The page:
The Chicago pundits called it Snowmageddon or the Snowpocalypse or even SnOMG, but I kept thinking of it as the perfect storm.
That term was first used by writer Sebastian Junger when he researched the 1991 Halloween Nor’Easter that we experienced on Cape Cod. Junger learned that when you have warm air from a low-pressure system coming from one direction and cool, dry air from another plus the moisture generated by a hurricane, you have the perfect condition for a storm of monstrous proportions.
When you haven’t been buried with snow all winter like our friends on the east coast have, the novelty of preparing for a big old midwestern blizzard is kinda fun. The meteorologists were right on target for one thing; no one could claim we weren’t warned. We had several days’ notice, and a full 24 hours in advance we knew “the big one” was imminent. The HR department where I work told us at 9 am Tuesday that we’d be closed the following day. CNN predicted that blizzard conditions would begin at 3 pm in our zip code, which is exactly when the snow began to fall
“This couldn’t have come at a better time,” I said to Mike.
That was true for most people at least. Schools and workplaces had plenty of notice to close, and few people schedule weddings or other special events for midweek. People scurried around completing errands, laying in firewood, and picking up staples to wait out the storm.
Once we were safely inside on Tuesday evening, Mike, Jordan, our grad student Liz and I enjoyed a leisurely meal and then I baked cookies while the guys challenged each other to a match of Wii golf. As it neared 10 PM I was dozing on the coach with our cat, Genevieve, snuggled into the curve of my arm. A flash of brilliant light startled me awake, and the boom that followed confirmed that we had just witnessed the thunder snow that was also predicted.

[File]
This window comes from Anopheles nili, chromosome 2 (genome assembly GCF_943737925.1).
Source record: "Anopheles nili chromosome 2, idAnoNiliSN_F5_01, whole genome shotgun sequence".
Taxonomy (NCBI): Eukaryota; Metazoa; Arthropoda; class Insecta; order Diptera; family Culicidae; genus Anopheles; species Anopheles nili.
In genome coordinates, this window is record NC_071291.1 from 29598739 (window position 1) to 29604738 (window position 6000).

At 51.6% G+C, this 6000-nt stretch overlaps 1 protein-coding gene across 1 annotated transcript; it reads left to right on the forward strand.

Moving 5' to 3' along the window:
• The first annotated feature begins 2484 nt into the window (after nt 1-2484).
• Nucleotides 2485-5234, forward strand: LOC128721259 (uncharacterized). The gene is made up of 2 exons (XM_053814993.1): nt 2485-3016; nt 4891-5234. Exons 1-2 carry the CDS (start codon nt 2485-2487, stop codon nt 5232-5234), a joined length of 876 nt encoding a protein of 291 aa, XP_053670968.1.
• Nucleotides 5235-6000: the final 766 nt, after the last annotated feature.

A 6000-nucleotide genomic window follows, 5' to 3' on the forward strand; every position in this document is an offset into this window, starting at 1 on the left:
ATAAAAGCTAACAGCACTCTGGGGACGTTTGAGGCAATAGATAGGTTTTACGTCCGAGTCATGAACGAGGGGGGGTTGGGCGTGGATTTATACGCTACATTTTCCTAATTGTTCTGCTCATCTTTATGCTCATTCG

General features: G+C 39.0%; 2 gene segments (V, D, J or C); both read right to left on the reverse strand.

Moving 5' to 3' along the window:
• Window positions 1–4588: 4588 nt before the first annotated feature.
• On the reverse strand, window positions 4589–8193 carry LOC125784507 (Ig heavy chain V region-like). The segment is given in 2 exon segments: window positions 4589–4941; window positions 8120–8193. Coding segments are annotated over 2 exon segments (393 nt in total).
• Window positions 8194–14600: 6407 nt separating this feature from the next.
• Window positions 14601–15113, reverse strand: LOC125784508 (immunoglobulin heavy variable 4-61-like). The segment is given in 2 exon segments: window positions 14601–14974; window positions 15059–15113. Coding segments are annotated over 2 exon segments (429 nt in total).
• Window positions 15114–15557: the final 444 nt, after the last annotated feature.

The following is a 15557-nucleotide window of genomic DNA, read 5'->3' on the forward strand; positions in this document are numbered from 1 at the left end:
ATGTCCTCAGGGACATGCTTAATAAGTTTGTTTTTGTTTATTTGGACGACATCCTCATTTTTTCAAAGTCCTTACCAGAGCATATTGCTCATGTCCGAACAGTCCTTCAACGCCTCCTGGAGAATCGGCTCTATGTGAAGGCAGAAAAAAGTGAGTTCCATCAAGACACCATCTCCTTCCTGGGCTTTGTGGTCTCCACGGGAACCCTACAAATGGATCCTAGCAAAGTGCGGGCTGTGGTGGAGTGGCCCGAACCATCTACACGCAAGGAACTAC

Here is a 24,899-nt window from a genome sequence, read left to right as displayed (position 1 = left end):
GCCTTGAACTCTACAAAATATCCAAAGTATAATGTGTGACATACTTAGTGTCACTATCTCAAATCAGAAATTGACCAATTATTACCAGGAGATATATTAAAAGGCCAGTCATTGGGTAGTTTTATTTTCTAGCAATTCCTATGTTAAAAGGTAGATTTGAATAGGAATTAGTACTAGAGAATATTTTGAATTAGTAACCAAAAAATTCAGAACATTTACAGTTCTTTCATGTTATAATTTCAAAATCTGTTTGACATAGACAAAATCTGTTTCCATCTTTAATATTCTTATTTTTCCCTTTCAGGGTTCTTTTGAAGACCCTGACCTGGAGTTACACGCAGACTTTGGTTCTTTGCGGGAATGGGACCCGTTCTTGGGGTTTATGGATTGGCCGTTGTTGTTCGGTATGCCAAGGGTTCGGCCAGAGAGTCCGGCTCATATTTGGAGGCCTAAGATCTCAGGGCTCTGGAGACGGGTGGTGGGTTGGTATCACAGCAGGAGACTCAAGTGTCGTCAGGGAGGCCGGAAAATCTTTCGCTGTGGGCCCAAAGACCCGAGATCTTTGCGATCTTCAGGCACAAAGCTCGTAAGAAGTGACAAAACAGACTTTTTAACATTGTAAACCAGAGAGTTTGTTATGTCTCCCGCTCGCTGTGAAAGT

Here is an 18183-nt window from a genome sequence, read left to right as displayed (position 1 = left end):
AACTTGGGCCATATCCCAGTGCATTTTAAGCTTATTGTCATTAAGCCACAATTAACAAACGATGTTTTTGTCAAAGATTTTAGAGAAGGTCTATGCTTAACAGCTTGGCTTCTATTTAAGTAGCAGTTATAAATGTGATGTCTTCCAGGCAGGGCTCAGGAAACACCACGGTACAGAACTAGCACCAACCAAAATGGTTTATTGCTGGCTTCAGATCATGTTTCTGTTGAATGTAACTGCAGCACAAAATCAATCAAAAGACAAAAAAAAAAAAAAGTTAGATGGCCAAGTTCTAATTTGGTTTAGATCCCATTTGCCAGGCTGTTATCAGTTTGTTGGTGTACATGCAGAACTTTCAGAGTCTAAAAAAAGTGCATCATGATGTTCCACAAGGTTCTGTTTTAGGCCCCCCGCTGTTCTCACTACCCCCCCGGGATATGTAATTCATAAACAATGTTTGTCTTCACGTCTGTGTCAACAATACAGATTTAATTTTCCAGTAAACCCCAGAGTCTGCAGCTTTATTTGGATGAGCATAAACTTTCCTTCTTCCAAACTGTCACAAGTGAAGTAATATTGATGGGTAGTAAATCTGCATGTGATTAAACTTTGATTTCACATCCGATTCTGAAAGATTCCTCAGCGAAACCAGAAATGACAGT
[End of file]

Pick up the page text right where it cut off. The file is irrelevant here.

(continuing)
A warm home that still had power, an unexpected free evening, a dramatic sound and light display – “This is the perfect storm,” I thought.
One can be deeply content and thankful to be safely indoors when a blizzard is raging. At the same time, though, you become more acutely aware of others who presently have no safe harbor from the storms in their own life.
When I returned to work today after yesterday’s snow day, I read the messages in my inbox in dismay.
A co-worker’s father had failed to wake up from a nap after shoveling his family’s driveway.
Another colleague had arrived in Ukraine with her husband to pick up their long-awaited adoptive son only to find that he was no longer eligible for adoption.
A longtime friend is struggling to find employment while needing to dispense tough love to children who are dealing with the consequences of destructive behavior.
So what do you do when you are caught in a “perfect storm” not of your own making?
I don’t have the answer. I wish I did.
But I know what it’s like to lose a parent.
Mike and I remember arriving at places in our lives only to experience devastating disappointment.
And I vividly recall the desperation of turning to the authorities for help when a child we were privileged to raise for a time began experimenting with drugs.
Perfect storms,all. But in the midst of them, my heart still knew how to turn towards the harbor. And when I did, I remembered that the One who created the waves had the power to still them.
As my fingers pause over the keys tonight trying to make sense of my friends’ pain, words memorized decades ago return to me:
Do not be anxious about anything, but in every situation, by prayer and petition, with thanksgiving, present your requests to God.
So tucked inside my home surrounded by drifts of snow, I release my anxiety for my friends and instead draft a petition on their behalf. The One who will receive it knows their situations far better than I do.
As I dress for bed, I sign the petition with the only name that has the power to bring peace into my friends’ lives: JESUS.
And the peace of God, which transcends all understanding, will guard your hearts and your minds in Christ Jesus.
A harbor awaits all those still out in the storm, and until then we have hope as an anchor for our souls.
Sleep well, beloved of God.